An interesting trend worth watching is how these cash flow issues get resolved. To the extent that portfolio companies need capital and LPs are pressed to provide it amidst a downturn, other sources of capital will likely step up. These arrangements can take many forms, from asset sales to full fund recapitalizations. They could be structured debt deals—where GPs borrow at the fund level to generate new capital, secured by portfolio assets—or structured equity deals, where the GP receives capital from secondary sources to support the portfolio or accelerate distributions to LPs. The system has ample capital, and it will inevitably flow to where it’s needed.
Returns lag in a downturn because mark-to-market calculations aren’t immediate. But the majority of both LPs and GPs in the Campbell Lutyens survey said they expect to see write-downs of at least 15% in funds’ first-quarter valuations (see Figure 4a). Funds typically try to get the bad news out of the way as quickly as possible, so they take write-downs in bulk. But it’s also difficult to value companies in this environment, given the disruption to company cash flows, market volatility and the lack of comparable transactions.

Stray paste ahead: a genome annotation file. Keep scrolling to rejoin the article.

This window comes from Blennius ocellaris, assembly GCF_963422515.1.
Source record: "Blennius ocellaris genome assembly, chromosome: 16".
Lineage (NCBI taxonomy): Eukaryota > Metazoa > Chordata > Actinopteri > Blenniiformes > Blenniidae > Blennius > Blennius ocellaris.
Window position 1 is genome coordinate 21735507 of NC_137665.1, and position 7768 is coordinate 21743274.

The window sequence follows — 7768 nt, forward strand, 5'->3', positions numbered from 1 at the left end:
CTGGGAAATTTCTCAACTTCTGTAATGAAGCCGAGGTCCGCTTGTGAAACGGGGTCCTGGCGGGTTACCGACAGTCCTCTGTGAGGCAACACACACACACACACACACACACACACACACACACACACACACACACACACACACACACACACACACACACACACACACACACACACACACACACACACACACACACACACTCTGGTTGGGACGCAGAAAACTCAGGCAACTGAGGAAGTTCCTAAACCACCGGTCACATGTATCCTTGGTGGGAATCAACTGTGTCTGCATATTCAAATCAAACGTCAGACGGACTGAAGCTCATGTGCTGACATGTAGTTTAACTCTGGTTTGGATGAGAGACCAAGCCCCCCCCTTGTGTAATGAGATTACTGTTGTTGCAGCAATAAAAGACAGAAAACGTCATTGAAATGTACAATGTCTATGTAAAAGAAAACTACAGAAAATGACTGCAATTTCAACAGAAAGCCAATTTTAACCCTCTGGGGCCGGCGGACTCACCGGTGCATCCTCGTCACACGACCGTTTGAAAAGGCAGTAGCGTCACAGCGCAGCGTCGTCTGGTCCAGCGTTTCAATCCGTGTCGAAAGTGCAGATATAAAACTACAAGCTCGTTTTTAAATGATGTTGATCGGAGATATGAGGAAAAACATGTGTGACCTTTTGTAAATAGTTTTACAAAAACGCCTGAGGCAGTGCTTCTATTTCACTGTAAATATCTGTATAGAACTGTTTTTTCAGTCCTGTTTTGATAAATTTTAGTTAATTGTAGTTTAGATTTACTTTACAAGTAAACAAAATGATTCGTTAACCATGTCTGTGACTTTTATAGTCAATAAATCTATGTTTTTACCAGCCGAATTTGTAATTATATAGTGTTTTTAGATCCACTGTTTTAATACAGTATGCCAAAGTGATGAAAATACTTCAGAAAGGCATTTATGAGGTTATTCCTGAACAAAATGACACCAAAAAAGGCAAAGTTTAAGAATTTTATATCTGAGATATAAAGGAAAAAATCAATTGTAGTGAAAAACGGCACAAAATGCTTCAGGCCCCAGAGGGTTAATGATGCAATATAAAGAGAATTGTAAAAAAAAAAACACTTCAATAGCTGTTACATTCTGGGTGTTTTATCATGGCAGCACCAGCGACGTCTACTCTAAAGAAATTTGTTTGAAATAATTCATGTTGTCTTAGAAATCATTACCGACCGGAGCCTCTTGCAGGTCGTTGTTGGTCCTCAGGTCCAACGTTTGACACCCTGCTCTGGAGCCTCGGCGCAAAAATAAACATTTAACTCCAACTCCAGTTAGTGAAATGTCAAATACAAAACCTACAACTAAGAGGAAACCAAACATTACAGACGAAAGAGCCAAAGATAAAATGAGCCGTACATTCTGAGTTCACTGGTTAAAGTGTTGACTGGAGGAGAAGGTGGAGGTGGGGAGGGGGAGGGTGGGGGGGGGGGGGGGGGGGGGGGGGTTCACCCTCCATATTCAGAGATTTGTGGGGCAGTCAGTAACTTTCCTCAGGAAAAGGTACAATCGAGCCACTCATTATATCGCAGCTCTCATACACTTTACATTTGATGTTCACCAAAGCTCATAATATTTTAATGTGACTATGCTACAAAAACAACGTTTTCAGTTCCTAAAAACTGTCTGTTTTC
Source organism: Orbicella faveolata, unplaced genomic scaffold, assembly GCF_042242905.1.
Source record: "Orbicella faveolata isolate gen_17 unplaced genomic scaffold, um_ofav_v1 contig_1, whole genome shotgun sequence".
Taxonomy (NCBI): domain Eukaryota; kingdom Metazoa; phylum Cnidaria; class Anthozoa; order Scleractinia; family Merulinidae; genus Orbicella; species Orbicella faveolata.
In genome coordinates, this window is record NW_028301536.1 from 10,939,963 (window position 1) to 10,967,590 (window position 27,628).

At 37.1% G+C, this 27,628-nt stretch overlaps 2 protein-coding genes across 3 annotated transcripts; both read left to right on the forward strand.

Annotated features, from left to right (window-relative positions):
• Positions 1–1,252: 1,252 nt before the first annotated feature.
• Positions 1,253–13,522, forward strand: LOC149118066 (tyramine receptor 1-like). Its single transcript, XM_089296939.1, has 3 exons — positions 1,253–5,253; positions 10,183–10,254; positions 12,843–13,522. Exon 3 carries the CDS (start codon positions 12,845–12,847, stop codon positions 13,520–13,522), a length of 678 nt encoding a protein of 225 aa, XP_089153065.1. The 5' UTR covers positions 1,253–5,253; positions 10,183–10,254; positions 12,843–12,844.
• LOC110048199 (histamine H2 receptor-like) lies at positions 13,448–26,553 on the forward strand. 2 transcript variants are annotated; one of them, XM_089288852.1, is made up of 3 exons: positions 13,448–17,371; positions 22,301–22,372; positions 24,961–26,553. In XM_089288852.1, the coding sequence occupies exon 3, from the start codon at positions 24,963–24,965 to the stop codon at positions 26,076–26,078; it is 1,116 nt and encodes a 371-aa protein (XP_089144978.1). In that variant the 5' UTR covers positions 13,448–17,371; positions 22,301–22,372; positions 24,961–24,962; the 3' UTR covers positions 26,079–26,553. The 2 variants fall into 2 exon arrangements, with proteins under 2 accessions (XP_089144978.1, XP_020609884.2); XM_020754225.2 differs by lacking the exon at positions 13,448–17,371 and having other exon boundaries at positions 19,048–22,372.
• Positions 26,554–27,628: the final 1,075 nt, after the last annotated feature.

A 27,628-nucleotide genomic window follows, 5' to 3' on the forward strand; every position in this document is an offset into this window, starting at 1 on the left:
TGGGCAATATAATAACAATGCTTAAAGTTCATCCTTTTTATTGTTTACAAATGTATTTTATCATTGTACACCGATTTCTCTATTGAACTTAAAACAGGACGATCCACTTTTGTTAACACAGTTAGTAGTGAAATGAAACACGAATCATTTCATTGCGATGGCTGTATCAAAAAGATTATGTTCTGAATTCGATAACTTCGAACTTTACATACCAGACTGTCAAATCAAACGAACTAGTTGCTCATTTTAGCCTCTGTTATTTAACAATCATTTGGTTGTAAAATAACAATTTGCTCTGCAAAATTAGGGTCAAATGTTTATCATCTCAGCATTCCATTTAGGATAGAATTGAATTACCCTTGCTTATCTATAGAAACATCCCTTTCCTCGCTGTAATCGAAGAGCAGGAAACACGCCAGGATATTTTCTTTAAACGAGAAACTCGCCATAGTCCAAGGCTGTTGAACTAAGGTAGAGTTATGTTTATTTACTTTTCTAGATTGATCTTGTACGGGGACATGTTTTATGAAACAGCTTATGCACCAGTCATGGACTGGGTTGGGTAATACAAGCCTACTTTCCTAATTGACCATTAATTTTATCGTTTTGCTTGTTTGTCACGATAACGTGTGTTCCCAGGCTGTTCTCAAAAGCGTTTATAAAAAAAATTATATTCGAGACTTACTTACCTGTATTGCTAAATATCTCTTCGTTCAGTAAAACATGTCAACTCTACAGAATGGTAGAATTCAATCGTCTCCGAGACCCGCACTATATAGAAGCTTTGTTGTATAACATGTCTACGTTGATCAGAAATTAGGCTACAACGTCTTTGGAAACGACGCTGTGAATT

The pattern coming out of the downturn, however, is pretty clear. Deals made shortly before the downturn tend to do less well than those made during and after the downturn (see Figure 4b). The best way to maintain strong returns long term, in other words: Stay on offense.